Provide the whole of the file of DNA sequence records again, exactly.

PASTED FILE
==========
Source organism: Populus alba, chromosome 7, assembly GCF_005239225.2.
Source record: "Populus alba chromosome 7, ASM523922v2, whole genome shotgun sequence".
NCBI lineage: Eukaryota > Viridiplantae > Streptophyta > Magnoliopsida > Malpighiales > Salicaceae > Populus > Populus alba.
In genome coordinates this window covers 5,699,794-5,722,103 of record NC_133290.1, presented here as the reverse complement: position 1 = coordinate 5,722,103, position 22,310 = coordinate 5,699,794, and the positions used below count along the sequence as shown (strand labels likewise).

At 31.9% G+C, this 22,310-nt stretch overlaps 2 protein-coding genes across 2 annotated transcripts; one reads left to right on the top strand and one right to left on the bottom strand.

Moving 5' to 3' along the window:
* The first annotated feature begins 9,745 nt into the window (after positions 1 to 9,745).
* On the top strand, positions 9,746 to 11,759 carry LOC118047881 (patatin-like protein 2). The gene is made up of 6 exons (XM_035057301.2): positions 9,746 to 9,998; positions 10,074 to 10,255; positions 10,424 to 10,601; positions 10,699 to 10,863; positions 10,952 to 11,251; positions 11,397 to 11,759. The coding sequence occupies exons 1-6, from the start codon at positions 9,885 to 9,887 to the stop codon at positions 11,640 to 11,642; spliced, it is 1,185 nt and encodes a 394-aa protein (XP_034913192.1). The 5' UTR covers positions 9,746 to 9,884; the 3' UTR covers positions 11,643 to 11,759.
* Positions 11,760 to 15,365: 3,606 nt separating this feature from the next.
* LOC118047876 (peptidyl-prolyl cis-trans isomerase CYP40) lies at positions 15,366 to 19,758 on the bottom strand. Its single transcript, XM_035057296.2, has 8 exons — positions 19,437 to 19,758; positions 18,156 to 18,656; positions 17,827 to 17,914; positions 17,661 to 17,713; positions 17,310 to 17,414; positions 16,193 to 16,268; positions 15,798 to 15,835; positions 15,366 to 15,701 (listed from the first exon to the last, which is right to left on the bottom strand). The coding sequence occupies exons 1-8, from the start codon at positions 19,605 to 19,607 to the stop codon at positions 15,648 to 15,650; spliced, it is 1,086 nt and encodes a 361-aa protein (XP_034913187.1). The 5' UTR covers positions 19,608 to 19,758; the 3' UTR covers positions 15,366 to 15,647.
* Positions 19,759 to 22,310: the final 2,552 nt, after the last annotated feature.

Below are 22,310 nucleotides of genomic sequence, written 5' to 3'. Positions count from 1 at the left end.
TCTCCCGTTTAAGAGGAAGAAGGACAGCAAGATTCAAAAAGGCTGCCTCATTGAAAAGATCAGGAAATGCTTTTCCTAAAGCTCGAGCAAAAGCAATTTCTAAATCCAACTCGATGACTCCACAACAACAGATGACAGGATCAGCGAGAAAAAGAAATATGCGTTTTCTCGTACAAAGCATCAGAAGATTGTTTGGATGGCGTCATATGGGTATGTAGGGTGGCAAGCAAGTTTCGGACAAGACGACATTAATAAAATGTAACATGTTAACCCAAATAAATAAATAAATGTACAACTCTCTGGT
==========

Source organism: Populus alba, chromosome 7, assembly GCF_005239225.2.
Source record: "Populus alba chromosome 7, ASM523922v2, whole genome shotgun sequence".
NCBI lineage: Eukaryota > Viridiplantae > Streptophyta > Magnoliopsida > Malpighiales > Salicaceae > Populus > Populus alba.
In genome coordinates this window covers 5,699,794-5,722,103 of record NC_133290.1, presented here as the reverse complement: position 1 = coordinate 5,722,103, position 22,310 = coordinate 5,699,794, and the positions used below count along the sequence as shown (strand labels likewise).

At 31.9% G+C, this 22,310-nt stretch overlaps 2 protein-coding genes across 2 annotated transcripts; one reads left to right on the top strand and one right to left on the bottom strand.

Moving 5' to 3' along the window:
* The first annotated feature begins 9,745 nt into the window (after positions 1 to 9,745).
* On the top strand, positions 9,746 to 11,759 carry LOC118047881 (patatin-like protein 2). The gene is made up of 6 exons (XM_035057301.2): positions 9,746 to 9,998; positions 10,074 to 10,255; positions 10,424 to 10,601; positions 10,699 to 10,863; positions 10,952 to 11,251; positions 11,397 to 11,759. The coding sequence occupies exons 1-6, from the start codon at positions 9,885 to 9,887 to the stop codon at positions 11,640 to 11,642; spliced, it is 1,185 nt and encodes a 394-aa protein (XP_034913192.1). The 5' UTR covers positions 9,746 to 9,884; the 3' UTR covers positions 11,643 to 11,759.
* Positions 11,760 to 15,365: 3,606 nt separating this feature from the next.
* LOC118047876 (peptidyl-prolyl cis-trans isomerase CYP40) lies at positions 15,366 to 19,758 on the bottom strand. Its single transcript, XM_035057296.2, has 8 exons — positions 19,437 to 19,758; positions 18,156 to 18,656; positions 17,827 to 17,914; positions 17,661 to 17,713; positions 17,310 to 17,414; positions 16,193 to 16,268; positions 15,798 to 15,835; positions 15,366 to 15,701 (listed from the first exon to the last, which is right to left on the bottom strand). The coding sequence occupies exons 1-8, from the start codon at positions 19,605 to 19,607 to the stop codon at positions 15,648 to 15,650; spliced, it is 1,086 nt and encodes a 361-aa protein (XP_034913187.1). The 5' UTR covers positions 19,608 to 19,758; the 3' UTR covers positions 15,366 to 15,647.
* Positions 19,759 to 22,310: the final 2,552 nt, after the last annotated feature.

Below are 22,310 nucleotides of genomic sequence, written 5' to 3'. Positions count from 1 at the left end.
TCTCCCGTTTAAGAGGAAGAAGGACAGCAAGATTCAAAAAGGCTGCCTCATTGAAAAGATCAGGAAATGCTTTTCCTAAAGCTCGAGCAAAAGCAATTTCTAAATCCAACTCGATGACTCCACAACAACAGATGACAGGATCAGCGAGAAAAAGAAATATGCGTTTTCTCGTACAAAGCATCAGAAGATTGTTTGGATGGCGTCATATGGGTATGTAGGGTGGCAAGCAAGTTTCGGACAAGACGACATTAATAAAATGTAACATGTTAACCCAAATAAATAAATAAATGTACAACTCTCTGGT